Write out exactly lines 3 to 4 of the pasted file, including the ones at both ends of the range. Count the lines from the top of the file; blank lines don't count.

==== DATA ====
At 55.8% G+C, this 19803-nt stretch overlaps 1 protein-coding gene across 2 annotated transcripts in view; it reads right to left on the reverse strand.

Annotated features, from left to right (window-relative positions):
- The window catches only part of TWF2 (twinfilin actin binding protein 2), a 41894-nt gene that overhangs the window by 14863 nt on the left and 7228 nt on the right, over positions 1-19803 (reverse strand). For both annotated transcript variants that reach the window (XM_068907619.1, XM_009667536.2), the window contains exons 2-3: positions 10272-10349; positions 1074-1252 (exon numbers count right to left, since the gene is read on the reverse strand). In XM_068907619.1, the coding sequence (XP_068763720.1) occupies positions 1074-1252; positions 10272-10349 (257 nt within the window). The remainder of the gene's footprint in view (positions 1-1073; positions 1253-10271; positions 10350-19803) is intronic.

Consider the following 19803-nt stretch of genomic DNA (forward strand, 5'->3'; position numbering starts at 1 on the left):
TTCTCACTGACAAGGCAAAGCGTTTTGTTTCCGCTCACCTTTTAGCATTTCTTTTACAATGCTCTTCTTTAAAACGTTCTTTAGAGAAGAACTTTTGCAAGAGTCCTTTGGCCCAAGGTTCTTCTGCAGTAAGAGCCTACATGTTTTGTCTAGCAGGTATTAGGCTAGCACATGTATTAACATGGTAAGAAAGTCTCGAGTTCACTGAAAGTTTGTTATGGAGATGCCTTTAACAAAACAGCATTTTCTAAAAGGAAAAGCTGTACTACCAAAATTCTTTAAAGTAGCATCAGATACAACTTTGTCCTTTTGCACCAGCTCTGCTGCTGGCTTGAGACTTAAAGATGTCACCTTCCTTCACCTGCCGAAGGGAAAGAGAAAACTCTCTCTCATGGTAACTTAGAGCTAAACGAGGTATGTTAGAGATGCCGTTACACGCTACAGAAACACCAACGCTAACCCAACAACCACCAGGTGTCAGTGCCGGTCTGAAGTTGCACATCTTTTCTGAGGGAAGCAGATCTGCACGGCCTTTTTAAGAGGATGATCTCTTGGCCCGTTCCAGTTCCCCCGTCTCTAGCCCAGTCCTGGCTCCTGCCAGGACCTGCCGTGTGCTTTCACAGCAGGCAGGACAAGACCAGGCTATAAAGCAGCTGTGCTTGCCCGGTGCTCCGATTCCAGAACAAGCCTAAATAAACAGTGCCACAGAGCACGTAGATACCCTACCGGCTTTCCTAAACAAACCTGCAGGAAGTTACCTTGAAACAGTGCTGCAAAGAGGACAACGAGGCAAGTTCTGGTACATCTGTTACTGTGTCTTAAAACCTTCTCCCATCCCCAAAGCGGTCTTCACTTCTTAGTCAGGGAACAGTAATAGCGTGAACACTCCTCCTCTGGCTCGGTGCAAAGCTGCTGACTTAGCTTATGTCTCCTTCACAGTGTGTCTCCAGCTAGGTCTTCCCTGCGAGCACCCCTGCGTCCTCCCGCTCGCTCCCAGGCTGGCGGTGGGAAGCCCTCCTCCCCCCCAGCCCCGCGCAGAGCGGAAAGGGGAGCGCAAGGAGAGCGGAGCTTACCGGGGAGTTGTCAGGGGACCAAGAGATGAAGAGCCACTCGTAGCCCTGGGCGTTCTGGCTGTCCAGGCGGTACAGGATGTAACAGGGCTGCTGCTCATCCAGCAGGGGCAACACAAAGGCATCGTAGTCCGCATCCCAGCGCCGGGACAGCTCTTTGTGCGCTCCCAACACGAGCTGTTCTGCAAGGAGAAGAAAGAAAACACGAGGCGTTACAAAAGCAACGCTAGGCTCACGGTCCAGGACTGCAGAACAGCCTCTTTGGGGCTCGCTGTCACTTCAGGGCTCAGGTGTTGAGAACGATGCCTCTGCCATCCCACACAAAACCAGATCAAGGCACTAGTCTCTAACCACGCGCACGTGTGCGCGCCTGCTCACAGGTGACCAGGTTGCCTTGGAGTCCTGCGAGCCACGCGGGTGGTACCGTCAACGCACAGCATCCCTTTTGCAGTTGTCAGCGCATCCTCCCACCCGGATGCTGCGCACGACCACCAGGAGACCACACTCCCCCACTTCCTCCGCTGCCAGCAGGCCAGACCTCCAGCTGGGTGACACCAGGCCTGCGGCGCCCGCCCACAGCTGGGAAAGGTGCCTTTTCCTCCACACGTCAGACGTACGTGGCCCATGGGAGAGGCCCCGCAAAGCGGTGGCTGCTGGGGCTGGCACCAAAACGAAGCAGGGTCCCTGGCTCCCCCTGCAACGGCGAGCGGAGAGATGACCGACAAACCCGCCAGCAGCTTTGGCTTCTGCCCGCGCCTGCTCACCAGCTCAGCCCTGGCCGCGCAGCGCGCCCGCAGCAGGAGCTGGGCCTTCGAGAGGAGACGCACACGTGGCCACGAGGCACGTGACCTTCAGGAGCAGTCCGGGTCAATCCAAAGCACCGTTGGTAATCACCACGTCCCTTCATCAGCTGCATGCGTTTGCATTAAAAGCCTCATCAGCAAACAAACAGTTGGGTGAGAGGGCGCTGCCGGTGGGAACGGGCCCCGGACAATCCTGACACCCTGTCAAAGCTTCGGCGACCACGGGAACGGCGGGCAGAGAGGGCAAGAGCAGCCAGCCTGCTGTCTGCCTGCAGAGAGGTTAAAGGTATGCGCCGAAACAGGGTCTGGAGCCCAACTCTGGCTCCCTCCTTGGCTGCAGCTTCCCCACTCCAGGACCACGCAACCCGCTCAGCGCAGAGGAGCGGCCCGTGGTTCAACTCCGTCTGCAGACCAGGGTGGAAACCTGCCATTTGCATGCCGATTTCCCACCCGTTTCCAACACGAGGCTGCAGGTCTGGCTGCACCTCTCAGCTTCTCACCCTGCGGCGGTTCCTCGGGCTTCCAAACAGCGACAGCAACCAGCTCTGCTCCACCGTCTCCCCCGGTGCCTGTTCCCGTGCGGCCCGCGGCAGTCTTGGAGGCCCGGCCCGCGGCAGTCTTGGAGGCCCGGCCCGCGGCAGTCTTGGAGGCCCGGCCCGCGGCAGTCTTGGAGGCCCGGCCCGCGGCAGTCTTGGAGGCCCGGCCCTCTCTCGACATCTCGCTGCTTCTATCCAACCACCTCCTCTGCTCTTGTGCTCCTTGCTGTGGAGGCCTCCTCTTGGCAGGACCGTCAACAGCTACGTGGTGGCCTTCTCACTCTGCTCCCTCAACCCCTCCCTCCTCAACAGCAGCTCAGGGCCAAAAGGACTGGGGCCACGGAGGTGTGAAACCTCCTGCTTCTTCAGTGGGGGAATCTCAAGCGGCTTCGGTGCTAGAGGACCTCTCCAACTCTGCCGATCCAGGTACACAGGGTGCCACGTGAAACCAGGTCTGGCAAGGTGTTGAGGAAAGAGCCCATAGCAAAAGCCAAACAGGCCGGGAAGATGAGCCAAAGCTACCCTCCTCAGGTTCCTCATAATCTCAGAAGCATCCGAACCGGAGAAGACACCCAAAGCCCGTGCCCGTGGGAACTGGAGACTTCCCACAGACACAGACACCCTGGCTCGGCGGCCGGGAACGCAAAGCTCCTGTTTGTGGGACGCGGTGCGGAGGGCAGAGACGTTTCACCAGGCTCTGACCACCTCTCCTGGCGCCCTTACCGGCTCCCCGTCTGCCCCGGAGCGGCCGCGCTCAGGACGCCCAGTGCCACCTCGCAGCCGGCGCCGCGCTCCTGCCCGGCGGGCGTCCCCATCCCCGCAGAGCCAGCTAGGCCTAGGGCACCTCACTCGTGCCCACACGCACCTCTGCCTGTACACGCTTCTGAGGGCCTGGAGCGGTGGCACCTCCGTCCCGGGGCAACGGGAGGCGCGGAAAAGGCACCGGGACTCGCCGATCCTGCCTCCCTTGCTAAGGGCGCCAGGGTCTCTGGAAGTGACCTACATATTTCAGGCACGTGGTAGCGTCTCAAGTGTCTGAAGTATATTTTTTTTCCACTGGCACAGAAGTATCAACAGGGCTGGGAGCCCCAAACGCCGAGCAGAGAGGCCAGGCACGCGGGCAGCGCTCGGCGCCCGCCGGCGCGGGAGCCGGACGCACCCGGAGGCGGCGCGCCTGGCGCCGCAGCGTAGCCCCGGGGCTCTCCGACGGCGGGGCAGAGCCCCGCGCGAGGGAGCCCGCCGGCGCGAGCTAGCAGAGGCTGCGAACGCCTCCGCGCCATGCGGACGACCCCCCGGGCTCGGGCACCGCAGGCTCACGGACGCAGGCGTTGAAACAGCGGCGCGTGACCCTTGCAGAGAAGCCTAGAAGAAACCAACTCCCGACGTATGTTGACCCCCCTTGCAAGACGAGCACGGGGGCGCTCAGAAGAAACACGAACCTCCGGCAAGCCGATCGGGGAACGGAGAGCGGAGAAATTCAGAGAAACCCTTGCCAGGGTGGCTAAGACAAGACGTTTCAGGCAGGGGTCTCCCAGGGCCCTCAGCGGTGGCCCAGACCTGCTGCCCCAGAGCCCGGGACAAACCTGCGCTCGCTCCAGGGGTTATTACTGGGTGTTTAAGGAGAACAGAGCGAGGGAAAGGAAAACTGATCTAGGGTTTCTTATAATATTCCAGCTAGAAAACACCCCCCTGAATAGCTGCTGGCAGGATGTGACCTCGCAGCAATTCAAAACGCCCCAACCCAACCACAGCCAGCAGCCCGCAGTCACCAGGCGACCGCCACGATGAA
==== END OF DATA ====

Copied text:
- The window catches only part of TWF2 (twinfilin actin binding protein 2), a 41894-nt gene that overhangs the window by 14863 nt on the left and 7228 nt on the right, over positions 1-19803 (reverse strand). For both annotated transcript variants that reach the window (XM_068907619.1, XM_009667536.2), the window contains exons 2-3: positions 10272-10349; positions 1074-1252 (exon numbers count right to left, since the gene is read on the reverse strand). In XM_068907619.1, the coding sequence (XP_068763720.1) occupies positions 1074-1252; positions 10272-10349 (257 nt within the window). The remainder of the gene's footprint in view (positions 1-1073; positions 1253-10271; positions 10350-19803) is intronic.

Consider the following 19803-nt stretch of genomic DNA (forward strand, 5'->3'; position numbering starts at 1 on the left):